I had the privilege of attending the annual gathering of The FC (Fellowship Community) and ECO in Dallas, TX this last August.

I was commissioned by the PRMI Board of Directors to represent PRMI at this event.

From the start, I was pleasantly surprised. As an observer, I attended an annual gathering for a new denomination, ECO (A Covenant Order of Evangelical Presbyterians, I know, it’s not an acronym. (See Rod Pinder’s excellent article for more on the name.)

Equally pleasing and surprising was my experience as an observer of an ECO presbytery meeting.

This meeting also included worship, reports of significant growth and spontaneous prayer for the new leader of the presbytery with everyone gathering around for blessing and the laying on hands. And this meeting only lasted one hour.

What do these short but rich meetings say to me?

They say that the FC and ECO are more of a movement than a denomination.

To me, modern denominations seem to be or are becoming an increasingly rigid structure defining the life of one part of the Church universal.

Too often denominations seem to act as if the mission of the local church is to promote the life of the denomination.

In both the FC and in ECO it is clear that the larger body exists to empower and support the mission and ministry of the local church.

Further, instead of maintaining a highly defined way of “doing church” the FC and ECO have the refreshing and exhilarating risk-taking qualities more often associated with a rising, entrepreneurial Silicone Valley success stories than with the modern, western Church.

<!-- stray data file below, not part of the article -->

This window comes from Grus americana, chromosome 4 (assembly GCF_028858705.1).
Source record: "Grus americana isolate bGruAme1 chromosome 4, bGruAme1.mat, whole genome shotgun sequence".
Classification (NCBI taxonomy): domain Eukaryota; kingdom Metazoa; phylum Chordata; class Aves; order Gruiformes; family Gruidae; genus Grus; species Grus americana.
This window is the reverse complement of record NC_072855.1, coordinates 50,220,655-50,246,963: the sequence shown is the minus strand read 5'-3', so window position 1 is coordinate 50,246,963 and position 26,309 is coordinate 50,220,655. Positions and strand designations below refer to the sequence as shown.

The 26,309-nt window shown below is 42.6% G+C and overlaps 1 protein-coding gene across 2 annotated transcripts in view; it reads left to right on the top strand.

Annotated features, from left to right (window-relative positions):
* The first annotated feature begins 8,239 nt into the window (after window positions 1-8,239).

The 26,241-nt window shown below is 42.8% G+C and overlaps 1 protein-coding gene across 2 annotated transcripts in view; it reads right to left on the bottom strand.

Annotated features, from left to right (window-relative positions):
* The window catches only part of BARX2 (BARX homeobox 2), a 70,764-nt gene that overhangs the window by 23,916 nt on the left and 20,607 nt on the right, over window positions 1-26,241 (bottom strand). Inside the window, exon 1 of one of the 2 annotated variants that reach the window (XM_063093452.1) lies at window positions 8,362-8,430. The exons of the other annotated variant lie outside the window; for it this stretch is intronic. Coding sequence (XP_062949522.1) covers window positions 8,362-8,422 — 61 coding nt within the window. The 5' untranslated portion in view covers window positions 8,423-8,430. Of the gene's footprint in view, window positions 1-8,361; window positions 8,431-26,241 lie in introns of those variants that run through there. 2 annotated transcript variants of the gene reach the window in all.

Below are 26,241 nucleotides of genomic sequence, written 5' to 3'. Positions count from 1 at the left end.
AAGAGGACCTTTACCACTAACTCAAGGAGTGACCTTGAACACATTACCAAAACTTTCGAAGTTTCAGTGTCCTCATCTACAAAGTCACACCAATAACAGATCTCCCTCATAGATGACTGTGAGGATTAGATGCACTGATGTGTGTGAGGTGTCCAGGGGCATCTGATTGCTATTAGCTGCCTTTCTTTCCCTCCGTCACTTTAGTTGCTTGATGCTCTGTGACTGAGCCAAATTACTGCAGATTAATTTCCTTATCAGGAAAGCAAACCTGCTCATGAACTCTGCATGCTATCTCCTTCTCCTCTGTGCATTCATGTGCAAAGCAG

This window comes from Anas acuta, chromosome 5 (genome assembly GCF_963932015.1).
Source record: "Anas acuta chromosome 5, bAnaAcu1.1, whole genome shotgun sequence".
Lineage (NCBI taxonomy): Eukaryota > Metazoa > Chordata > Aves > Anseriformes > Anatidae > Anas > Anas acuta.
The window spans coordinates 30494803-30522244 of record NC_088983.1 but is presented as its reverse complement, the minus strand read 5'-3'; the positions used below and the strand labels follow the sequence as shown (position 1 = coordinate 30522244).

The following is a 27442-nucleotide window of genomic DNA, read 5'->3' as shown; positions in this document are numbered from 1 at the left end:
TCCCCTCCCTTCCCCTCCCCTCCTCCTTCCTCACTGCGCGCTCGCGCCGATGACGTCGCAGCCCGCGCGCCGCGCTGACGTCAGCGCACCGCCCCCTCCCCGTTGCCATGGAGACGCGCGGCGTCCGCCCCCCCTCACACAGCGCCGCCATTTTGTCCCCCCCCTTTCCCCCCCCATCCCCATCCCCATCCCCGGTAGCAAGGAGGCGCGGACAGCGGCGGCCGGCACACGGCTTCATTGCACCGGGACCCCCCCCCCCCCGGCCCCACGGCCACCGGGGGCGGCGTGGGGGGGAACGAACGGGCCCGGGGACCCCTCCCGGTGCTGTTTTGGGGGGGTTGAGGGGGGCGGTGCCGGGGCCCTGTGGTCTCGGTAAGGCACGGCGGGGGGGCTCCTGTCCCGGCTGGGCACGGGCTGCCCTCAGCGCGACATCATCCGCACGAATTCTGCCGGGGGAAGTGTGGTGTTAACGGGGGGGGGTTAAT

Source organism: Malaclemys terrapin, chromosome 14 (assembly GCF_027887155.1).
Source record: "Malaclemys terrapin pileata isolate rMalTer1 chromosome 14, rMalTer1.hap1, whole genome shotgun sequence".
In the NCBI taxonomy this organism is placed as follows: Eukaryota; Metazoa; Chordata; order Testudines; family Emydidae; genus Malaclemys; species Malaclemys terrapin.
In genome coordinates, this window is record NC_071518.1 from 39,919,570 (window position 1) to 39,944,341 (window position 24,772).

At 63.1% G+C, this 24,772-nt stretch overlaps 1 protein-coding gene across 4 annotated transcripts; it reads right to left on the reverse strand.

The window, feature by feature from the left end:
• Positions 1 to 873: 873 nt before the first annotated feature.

At the beginning I mentioned the Fellowship Community.

You may not be familiar with that name because it just came into being at this gathering.

You may have heard of the Fellowship of Presbyterians, a renewal organization that included people in ECO and in the PC(USA) (see http://eco-pres.org/who-we-are/our-story/ for further explanation of the origin and relationship of these organizations.)

You may also be familiar with the organization called Presbyterians For Renewal. In Dallas the two organizations merged into one, called the Fellowship Community.

The rest of the three-day national gathering was devoted to worship, fellowship and the study of the Word. Of particular interest to me was the last of three presentations on the Trinity, focusing on the Holy Spirit. The presentation was titled, “Ghost Protocol: An Introduction to the Holy Spirit”, given by Mateen Elass, Senior Pastor, First Presbyterian Church, Edmond, OK.

Pastor Elass gave a meticulously supported, biblically founded portrayal of the Holy Spirit. While a bit long on detail and perhaps a tiny bit short on practical application, this talk would otherwise fit into one of the first few sessions of a PRMI Gateways workshop.

I enjoyed meeting with and speaking with several of the FC and ECO leaders. I am looking forward to seeing what relationships and partnerships God intends to build between PRMI and FC/ECO.


Rev. Tom Willcox


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